Book part

Frederick J. Brigham, John William McKenna and Michele M. Brigham

Students with emotional and behavioral disorders (EBD) have poor school outcomes and serious problems in life after school. Transition services are intended to promote…

Abstract

Students with emotional and behavioral disorders (EBD) have poor school outcomes and serious problems in life after school. Transition services are intended to promote more positive outcomes for these individuals and other students with disabilities. Recent trends in society and education appear to be changing the nature of the current generation of secondary students and young adults, potentially rendering aspects of traditional transition planning obsolete. We review these trends, transition guidelines, and current research and outline an approach that may have merit in dealing with transition for students with EBD in the twenty-first century.

Details

Special Education Transition Services for Students with Disabilities
Type: Book
ISBN: 978-1-83867-977-4

Keywords

To view the access options for this content please click here
Article

Ashok K. Mishra, J. Michael Harris, Kenneth W. Erickson, Charlie Hallahan and Joshua D. Detre

The aim of this study is to use a financial approach based on the Du Pont expansion to investigate the impact of demographics, specialization, tenure, vertical…

Abstract

Purpose

The aim of this study is to use a financial approach based on the Du Pont expansion to investigate the impact of demographics, specialization, tenure, vertical integration, farm type, and regional location on the three levers of performance (ROE) – namely, net profit margins, asset turnover ratio, and asset‐to‐equity ratio.

Design/methodology/approach

This research uses a system of equations in conjunction with 1996‐2009 farm‐level data from the US Department of Agriculture's Agricultural Resource Management Survey (ARMS) to evaluate the factors driving farm‐level profitability, namely, net profit margins, asset turnover ratio, and asset‐to‐equity ratio. The methodology employed in this study corrects heterogeneity and uses repeated cross‐section estimation procedure to estimate the empirical models.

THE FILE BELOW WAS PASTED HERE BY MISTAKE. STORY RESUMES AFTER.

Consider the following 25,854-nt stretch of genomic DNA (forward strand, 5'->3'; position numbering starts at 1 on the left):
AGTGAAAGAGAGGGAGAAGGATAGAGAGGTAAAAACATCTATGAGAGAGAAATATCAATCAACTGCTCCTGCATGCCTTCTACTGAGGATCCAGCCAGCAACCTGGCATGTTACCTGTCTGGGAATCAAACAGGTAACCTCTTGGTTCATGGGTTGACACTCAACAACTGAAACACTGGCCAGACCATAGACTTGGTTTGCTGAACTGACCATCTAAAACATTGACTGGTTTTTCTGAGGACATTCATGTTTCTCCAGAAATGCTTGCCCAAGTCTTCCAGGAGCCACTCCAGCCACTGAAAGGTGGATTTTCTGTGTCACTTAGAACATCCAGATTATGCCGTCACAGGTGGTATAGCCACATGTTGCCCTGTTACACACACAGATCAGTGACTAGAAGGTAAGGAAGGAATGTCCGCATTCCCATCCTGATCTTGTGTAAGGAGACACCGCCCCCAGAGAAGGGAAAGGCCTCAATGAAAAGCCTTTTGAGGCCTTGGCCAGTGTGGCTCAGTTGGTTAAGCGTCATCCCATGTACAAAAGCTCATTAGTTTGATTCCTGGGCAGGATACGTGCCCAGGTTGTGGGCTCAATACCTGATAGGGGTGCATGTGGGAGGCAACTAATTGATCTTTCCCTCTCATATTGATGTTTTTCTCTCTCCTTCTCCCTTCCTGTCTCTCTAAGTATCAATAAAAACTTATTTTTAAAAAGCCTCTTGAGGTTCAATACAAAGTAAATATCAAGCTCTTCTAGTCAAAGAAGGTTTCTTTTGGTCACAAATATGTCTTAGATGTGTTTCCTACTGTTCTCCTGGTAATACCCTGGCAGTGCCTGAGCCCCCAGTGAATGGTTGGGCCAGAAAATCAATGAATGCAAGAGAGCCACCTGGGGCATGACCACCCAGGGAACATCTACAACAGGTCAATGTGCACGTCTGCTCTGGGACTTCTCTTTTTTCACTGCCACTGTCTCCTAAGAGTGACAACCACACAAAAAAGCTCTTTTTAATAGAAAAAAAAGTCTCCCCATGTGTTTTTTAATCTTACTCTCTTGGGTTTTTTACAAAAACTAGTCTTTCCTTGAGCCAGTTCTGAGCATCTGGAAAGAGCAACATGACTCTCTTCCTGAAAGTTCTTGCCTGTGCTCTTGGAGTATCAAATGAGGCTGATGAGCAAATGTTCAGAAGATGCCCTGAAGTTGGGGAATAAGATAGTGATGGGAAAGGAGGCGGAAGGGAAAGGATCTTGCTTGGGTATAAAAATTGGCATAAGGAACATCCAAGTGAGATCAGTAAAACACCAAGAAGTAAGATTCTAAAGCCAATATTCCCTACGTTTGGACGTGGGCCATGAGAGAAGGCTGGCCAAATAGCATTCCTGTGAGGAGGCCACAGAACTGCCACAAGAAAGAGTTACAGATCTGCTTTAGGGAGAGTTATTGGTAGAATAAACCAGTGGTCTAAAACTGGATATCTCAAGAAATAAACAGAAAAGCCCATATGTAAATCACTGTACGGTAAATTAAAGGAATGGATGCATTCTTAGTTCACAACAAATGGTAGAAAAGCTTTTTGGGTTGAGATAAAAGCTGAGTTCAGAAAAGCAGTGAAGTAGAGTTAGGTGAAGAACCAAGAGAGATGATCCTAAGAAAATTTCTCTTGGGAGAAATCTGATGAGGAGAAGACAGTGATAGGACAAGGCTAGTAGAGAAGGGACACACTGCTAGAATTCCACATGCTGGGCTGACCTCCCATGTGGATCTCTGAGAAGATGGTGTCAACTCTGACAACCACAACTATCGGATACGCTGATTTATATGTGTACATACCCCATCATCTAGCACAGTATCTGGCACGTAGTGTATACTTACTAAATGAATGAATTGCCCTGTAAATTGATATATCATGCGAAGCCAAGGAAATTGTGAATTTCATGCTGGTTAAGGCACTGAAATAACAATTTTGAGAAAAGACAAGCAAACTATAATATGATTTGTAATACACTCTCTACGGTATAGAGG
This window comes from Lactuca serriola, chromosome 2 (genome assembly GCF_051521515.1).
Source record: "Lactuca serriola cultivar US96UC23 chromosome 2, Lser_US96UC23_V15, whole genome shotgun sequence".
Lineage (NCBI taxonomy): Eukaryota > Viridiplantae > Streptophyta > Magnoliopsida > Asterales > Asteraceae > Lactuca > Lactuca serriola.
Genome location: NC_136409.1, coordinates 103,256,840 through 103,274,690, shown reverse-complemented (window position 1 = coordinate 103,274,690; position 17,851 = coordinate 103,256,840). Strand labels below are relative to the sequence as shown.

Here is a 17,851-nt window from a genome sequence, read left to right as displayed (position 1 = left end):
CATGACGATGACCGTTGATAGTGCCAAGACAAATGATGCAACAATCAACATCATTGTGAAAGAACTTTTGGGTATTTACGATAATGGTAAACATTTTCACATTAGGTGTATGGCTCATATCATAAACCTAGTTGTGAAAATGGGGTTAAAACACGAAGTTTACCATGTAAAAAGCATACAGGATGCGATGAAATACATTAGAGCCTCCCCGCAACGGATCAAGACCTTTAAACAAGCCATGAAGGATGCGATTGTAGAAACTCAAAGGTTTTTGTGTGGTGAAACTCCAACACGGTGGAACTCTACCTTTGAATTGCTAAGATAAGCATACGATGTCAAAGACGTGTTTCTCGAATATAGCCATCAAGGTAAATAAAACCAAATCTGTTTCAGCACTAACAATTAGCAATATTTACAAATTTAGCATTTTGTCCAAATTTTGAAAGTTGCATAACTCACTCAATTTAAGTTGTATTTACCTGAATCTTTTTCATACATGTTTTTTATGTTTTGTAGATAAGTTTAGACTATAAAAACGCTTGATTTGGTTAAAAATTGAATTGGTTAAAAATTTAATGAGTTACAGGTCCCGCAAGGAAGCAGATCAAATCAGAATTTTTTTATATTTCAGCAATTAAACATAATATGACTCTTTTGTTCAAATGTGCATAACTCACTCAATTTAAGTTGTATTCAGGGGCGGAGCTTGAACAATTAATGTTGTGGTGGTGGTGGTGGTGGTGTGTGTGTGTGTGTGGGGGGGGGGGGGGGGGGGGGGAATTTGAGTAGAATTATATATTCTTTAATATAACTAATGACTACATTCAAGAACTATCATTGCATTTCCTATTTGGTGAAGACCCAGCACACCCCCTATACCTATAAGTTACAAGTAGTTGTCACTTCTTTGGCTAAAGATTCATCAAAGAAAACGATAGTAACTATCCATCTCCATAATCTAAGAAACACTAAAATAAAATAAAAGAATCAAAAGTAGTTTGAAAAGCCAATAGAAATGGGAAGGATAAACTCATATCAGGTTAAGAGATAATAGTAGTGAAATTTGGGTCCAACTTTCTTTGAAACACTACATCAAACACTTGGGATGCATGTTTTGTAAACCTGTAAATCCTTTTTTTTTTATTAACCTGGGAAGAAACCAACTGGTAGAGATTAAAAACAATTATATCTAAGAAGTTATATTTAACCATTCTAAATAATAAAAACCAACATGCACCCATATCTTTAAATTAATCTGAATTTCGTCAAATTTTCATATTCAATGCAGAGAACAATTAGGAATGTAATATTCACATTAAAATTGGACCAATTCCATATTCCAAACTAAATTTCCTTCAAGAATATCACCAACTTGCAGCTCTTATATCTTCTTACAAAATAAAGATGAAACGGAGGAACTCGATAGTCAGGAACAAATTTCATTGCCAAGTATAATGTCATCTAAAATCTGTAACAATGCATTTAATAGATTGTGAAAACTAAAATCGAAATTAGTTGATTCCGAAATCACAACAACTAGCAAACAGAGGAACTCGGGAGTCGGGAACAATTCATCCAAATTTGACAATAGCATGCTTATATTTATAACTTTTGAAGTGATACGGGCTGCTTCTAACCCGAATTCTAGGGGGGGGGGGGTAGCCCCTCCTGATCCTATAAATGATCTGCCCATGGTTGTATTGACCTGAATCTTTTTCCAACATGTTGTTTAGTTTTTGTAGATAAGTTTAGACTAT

Findings

The study finds that key drivers of net profit margins are operator education, farm size and typology, specialization, and level of government payments. Key factors affecting the asset turnover ratio component of the Du Pont model include asset turnover ratio is driven by operator age, contracting, specialization, and receiving government payments. Finally, key factors affecting asset‐to‐equity ratio component of the Du Pont model are farm size, farm typology, contracting, and specialization drive asset‐to‐equity ratio.

Originality/value

Existing research does not examine the factors affecting returns to equity in faring at the farm‐level. Specifically, a micro‐level analysis of American farm's future structure and financial performance that accounts for the spatial and inter‐temporal dimensions of profitability has never been conducted.

Details

Agricultural Finance Review, vol. 72 no. 3
Type: Research Article
ISSN: 0002-1466

Keywords

Content available

Abstract

Details

The Efficiency of Mutual Fund Families
Type: Book
ISBN: 978-1-78743-799-9

1 – 10 of 29